Sustainable, South Asian-Owned Businesses
October 22, 2021 • 6 min read
It’s been a year of highlighting ways in which we can be more inclusive, impactful, and supportive of marginalized, BIPOC communities, and with Diwali around the corner, it felt like the best time to feature sustainable, South Asian-owned businesses who are making waves in the world of conscious consuming.
Donating to charities, lending support in a physical way, and being an advocate are all impactful ways in which we can create better, safer and kinder communities. Buying from South Asian-owned businesses is an incredibly easy way to help, one that creates a large ripple of goodness.
When we buy from BIPOC-owned businesses, it helps create more opportunities for financial stability, something that isn’t always fairly proportioned. Small businesses and entrepreneurs have long been regarded as wealth builders who help upkeep our local economies. Buying from BIPOC-owned businesses allows marginalized communities to create meaningful savings, invest in property and the local economy, and create generational wealth.
Conversations around cultural appropriation are rising, paralleling the injustices marginalized communities are facing. This is important to keep in mind as we navigate our habits, buying patterns, and interactions with trends. We can’t cherry pick the culture we want to partake in, reaping only the benefits of the current wellness or fashion fad while ignoring the very real biases that are faced by the same cultures that bring us these gifts. This kind of behaviour is harmful, hurtful, and only serves to perpetuate prejudices and inequality.
A good practice to keep in mind when determining whether a brand is actually sustainable, ethical, and conscious of their re-selling of traditional cultural ideas, is to see how they acknowledge (if at all) the roots of the product, instead of just making a profit off of it.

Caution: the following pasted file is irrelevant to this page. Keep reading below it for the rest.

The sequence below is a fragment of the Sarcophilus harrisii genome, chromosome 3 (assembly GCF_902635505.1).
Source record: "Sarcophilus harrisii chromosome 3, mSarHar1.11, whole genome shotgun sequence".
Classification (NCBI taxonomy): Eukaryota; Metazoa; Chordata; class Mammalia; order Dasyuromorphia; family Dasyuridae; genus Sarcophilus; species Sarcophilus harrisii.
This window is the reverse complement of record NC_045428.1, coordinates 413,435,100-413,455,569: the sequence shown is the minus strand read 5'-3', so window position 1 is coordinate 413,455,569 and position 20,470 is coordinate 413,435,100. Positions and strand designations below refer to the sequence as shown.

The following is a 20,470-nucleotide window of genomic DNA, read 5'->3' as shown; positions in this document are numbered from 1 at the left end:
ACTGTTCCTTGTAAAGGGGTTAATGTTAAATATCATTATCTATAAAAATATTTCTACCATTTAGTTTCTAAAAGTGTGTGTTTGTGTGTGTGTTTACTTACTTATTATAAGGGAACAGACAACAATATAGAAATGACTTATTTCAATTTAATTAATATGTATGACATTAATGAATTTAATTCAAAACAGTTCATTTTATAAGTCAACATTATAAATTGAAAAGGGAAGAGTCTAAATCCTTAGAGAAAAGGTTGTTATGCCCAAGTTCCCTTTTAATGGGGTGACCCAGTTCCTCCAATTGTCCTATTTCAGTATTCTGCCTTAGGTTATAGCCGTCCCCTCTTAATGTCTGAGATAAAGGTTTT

Do they specifically give credit to the culture that the product they’re selling comes from?
Do they provide a history of the tool and how it was originally used before becoming trendy in the West?
Are they uplifting and recognizing the deep cultural importance it holds, or are they attempting to take ownership of it?
Do they donate a percentage of earnings from this product they didn’t invent back into the community it comes from?
If you’re considering purchasing an item or service that you know (or suspect) comes from South Asian origins, try buying from a brand that is actually South Asian-owned, or from one that considers the product’s origins and helps uplift the community. Things to consider are spices, adaptogens like ashwagandha, turmeric, Ayurvedic medicinal practices, yoga, henna, incense, chai, ghee, etc.
Also, beware of how you’re interacting with cultural norms and traditions. For example, yoga in the west has become far removed from its eastern origins, with many people not even realizing that it’s an ancient Indian practice (thanks Lululemon). Tanks and tees that say things like “Namaslay all day” or “Namaste bitches” might sound funny, but in reality, are very disrespectful to the deep meaning behind the word “Namaste”. Most people associate this word with yoga as it is often said in class, but the real meaning behind it is “the soul in me recognizes the soul in you”, signifying that we are so much more than our human forms. “Namaste” is a very common greeting in India, and it is said to show respect for the other, and to honour their presence. Appropriating the term into meaningless yoga wear is incredibly frustrating for South Asian and Hindu communities to see, and is just another way in which our collective engages in practices on a surface level, instead of going in deeply and understanding the significance and importance of the wellness trends they’re participating in.
Here is a (non-exhaustive) list of sustainable, South Asian-owned businesses and organizations to support. There are so many others out there, and I will continue to update this list as I hear of them!
You might also like: Sustainable, Asian-Owned Businesses
Beauty & Skin
Fashion & Accessories
Food & Drink
This post may contain affiliate links, which means that I get a commission if you decide to buy something (at no extra cost to you!). Thank you so much for making a purchase through these links and supporting this website!
Save this post for later on Pinterest